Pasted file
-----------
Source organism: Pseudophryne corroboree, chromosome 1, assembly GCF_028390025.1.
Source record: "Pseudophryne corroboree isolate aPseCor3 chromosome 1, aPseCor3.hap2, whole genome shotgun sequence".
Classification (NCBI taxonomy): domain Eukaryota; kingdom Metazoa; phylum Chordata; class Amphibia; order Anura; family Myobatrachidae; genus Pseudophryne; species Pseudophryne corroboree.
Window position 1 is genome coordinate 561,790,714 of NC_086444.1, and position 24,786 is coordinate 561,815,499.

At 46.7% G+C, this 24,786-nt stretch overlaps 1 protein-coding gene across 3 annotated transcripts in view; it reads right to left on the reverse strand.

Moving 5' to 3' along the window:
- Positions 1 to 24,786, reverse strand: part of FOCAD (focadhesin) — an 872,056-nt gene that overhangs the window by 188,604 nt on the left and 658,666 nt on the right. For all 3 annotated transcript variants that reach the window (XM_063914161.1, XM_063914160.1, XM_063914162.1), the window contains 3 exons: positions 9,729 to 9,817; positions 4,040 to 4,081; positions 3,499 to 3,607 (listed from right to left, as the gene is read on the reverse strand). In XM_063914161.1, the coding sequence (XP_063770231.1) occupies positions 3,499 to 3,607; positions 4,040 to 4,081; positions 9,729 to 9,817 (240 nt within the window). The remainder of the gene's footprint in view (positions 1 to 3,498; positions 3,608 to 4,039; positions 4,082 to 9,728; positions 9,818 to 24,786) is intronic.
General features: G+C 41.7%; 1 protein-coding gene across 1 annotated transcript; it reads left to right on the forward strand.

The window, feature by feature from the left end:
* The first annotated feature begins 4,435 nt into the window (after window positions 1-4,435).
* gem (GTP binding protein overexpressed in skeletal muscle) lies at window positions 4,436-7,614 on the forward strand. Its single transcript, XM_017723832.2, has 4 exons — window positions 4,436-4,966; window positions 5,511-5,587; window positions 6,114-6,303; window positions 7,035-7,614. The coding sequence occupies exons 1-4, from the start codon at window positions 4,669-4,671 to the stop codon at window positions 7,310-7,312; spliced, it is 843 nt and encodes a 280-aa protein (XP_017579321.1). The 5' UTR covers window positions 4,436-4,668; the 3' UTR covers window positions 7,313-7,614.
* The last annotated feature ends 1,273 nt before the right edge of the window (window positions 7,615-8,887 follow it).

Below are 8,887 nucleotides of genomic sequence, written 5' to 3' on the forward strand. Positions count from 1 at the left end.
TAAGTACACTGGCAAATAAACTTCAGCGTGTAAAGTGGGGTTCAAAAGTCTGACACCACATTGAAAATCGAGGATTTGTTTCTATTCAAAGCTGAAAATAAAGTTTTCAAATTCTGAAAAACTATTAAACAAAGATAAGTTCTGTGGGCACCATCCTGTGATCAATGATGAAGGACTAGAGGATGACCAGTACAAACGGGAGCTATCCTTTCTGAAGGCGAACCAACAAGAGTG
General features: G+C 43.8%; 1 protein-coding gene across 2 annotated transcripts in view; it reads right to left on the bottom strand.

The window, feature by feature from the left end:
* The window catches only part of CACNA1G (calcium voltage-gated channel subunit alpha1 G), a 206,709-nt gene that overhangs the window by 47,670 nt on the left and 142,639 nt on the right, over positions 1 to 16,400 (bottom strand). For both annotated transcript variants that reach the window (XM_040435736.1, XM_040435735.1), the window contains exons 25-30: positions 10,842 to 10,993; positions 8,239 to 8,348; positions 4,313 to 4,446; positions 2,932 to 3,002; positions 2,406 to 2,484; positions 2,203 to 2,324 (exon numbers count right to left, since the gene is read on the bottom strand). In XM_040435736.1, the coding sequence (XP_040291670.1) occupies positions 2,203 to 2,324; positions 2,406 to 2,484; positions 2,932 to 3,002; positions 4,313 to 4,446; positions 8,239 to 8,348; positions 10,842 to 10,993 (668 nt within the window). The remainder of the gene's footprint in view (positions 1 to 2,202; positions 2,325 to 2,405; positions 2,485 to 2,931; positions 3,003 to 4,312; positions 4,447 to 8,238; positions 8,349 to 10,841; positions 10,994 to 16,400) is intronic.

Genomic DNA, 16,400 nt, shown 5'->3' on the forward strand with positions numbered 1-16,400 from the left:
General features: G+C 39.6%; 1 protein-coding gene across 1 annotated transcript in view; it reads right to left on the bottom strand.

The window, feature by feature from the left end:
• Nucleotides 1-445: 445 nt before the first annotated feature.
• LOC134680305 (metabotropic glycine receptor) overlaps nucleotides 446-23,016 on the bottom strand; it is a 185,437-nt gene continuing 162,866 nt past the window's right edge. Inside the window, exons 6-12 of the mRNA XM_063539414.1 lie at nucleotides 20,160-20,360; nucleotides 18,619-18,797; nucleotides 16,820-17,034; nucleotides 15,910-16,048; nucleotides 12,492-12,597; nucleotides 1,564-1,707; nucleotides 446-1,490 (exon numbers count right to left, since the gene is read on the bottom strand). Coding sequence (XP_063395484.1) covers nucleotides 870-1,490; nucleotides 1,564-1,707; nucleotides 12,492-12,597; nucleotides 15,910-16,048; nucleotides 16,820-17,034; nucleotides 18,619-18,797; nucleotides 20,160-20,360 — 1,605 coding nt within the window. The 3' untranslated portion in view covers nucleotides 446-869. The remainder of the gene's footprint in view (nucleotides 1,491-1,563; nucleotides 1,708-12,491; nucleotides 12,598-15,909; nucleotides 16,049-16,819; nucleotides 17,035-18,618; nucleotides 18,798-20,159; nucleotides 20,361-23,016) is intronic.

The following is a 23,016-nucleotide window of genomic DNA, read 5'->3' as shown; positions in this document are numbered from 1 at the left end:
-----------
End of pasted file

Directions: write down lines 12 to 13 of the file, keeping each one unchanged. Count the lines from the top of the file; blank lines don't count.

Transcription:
* The last annotated feature ends 1,273 nt before the right edge of the window (window positions 7,615-8,887 follow it).

Below are 8,887 nucleotides of genomic sequence, written 5' to 3' on the forward strand. Positions count from 1 at the left end.